Clare Arni – Photography

– A People’s History of Water

– Disappearing Professions in Urban India

22nd February to 14th March 2020

From February 22 to March 14, the Centre d’Art Citadines will present two important series of works by Clare Arni, an English-born photographer who settled in Bangalore.

Clare, who left her homeland at the age of six, lived most of her life in India. An architectural photographer at the beginning of her career, she later turned to reporting, focusing on social topics and documenting the cultural heritage of India through long-term projects and international collaborations with magazines, books published and exhibitions all over the world.

The works presented here, “A people’s history of water” and “Disappearing professions in urban India”, testify to the dramatic realities faced today by India, which is struggling with socio-cultural and climatic upheavals with consequences that are as rapid as they are inevitable.

“Disappearing professions in urban India”, a project born in 2006 and completed in three years with the collaboration of writer Oriole Henry, is a survey carried out mainly in Calcutta, Delhi, Chennai and Bangalore.

In these metropolises, a whole way of life is threatened by the vanishing of traditional trades, engulfed by the nascent economic reality generated by a rampant urbanization and the introduction of new technologies. Specialized craft shops are, in the more or less long term, doomed by the rise of ever expanding large commercial chains, and a knowledge that was transmitted from one generation to the next will gradually disappear. With the advent of a new kind of standardized consumption, it is not only the survival of an entire part of the population that is at stake, but also the immense wealth and variety that make up the cultural fabric of India.

Clare has been meeting the artisans in their workplace – she photographed potters, dyers, tea sellers. Some people look at the camera, others are concentrated on their work, and some photos only portray the artisans’ hands. But even if the persons do not appear in full, the shop is still saturated with their presence, like a piece of clothing that has just been taken off. Each space is shaped by years of habits, repeated gestures, human relationships.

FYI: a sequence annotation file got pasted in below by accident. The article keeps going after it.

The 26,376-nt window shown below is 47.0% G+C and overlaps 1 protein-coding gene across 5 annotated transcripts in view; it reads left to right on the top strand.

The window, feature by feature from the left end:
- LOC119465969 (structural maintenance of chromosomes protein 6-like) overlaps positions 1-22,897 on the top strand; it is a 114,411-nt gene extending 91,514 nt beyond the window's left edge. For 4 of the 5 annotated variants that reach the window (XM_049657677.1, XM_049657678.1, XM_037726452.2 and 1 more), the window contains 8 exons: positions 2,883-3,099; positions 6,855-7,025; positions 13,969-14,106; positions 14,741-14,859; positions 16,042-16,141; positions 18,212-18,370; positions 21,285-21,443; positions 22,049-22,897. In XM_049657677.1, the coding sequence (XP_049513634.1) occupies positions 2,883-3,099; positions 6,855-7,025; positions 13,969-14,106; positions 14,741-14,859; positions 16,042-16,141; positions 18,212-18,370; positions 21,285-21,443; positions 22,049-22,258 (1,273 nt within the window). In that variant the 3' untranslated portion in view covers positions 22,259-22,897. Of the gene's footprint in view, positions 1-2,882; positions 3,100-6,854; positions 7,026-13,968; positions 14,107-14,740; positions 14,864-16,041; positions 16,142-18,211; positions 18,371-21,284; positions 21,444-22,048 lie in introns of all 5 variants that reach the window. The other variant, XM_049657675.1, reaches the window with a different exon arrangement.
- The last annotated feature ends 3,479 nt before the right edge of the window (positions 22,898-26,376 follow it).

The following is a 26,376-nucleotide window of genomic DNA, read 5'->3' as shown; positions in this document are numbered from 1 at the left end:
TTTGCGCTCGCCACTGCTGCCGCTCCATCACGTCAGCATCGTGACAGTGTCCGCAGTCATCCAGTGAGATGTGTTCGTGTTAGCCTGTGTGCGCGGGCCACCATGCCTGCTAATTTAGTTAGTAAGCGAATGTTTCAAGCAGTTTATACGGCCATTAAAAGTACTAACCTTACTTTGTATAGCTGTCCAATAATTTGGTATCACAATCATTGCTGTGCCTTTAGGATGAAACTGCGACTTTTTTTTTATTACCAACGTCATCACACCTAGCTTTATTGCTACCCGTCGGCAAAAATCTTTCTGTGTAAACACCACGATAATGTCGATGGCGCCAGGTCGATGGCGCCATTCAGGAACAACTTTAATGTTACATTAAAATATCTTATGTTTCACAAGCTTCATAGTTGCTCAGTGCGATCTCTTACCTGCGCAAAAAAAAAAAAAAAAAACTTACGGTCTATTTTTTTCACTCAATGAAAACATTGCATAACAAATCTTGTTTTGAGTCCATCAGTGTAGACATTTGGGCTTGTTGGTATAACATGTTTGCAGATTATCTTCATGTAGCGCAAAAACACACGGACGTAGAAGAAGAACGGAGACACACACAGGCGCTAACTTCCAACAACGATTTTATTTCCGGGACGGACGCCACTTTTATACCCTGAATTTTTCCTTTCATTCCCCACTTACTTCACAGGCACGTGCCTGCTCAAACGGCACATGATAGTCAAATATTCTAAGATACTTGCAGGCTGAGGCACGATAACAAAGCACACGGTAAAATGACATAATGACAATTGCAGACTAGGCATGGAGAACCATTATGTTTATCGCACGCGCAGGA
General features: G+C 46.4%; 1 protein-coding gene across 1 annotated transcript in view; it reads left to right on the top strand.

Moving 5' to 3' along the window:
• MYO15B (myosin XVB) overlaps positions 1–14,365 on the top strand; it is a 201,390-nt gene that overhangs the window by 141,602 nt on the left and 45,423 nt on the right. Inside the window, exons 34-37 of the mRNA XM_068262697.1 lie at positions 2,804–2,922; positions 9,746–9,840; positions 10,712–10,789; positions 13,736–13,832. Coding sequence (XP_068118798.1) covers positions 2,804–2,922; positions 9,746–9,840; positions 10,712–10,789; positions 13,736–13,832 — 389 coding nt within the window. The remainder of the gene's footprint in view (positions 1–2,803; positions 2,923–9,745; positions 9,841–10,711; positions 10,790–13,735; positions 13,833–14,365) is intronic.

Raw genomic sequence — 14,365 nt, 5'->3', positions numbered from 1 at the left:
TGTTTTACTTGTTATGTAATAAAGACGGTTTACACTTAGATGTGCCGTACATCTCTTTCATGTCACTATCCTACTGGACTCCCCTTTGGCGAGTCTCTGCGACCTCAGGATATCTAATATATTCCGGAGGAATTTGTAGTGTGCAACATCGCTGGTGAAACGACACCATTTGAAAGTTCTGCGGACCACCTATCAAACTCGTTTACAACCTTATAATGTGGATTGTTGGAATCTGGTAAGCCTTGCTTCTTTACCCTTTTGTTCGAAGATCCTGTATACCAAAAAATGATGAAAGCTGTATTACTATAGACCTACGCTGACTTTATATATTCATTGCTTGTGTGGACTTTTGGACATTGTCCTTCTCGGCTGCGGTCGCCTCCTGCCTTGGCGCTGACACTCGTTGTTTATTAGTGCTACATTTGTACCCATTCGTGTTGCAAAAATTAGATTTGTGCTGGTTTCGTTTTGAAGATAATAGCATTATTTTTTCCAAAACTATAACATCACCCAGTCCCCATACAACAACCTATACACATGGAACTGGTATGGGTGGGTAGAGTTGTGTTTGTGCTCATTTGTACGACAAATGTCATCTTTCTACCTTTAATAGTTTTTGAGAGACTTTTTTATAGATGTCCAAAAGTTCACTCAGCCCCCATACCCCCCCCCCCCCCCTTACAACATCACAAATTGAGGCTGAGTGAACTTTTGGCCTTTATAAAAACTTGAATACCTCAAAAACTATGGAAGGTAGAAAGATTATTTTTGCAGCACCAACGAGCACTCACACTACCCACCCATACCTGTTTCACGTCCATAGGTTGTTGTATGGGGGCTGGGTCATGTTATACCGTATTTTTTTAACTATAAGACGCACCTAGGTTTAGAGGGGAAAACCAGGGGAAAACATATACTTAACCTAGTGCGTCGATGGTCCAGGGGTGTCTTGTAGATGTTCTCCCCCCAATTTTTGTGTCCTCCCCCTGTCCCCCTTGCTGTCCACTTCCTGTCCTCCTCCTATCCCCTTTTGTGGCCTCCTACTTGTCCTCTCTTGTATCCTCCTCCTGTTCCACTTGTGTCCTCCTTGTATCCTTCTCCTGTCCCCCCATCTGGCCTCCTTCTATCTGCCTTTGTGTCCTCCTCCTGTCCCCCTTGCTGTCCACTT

One of these images shows a mirror dealer. The man stands in profile in his tiny store. Above his head, a hanging clock indicates the time: it’s 1:27 p.m. The afternoon sun illuminates the mirrors on the walls, reflecting hidden angles of the shop and of the street. One of the mirrors shows two silhouettes in back light – certainly some customers – indistinct like ghostly witnesses to a story that is fading away.

The second series, “A people’s history of water” brings together images taken during thirty years of reporting on different projects:
– Kaveri River (1994), four months during which Clare went up the river to photograph various populations living on its banks;
– Dreams and Discontents (2002), focusing on the problems linked to water supply in an ever expanding metropolis – Bangalore;
– Maha Kumbh Mela (2013), dedicated to the devotional life along the banks of the Ganges;
– Sundarbans, an investigation into the difficult living conditions in a region subject to the inevitable problems of global warming.

The water as a source of life, the inspirer of sacred rituals. The water, the shortage of which, in these times of global warming, terrifies a mankind facing the possible lack of a future, is present in all its incarnations in Clare’s photos, one of which is particularly emblematic. It is the image of a street, seen from above and divided in two by a wall. On one side of the wall are broken sidewalks, corrugated iron roofs, and the inhabitants of poverty – a man sitting in the midst of some gourds, a woman walking in the street holding a jug that we imagine full; on the other side, children play in a swimming pool whose water, this marvelous element donated to mankind to be shared, sparkles in the bright sun like the poisoned mirror in which a fallen humanity is reflected.

                                                                            Dominique Jacques/ Centre d’Art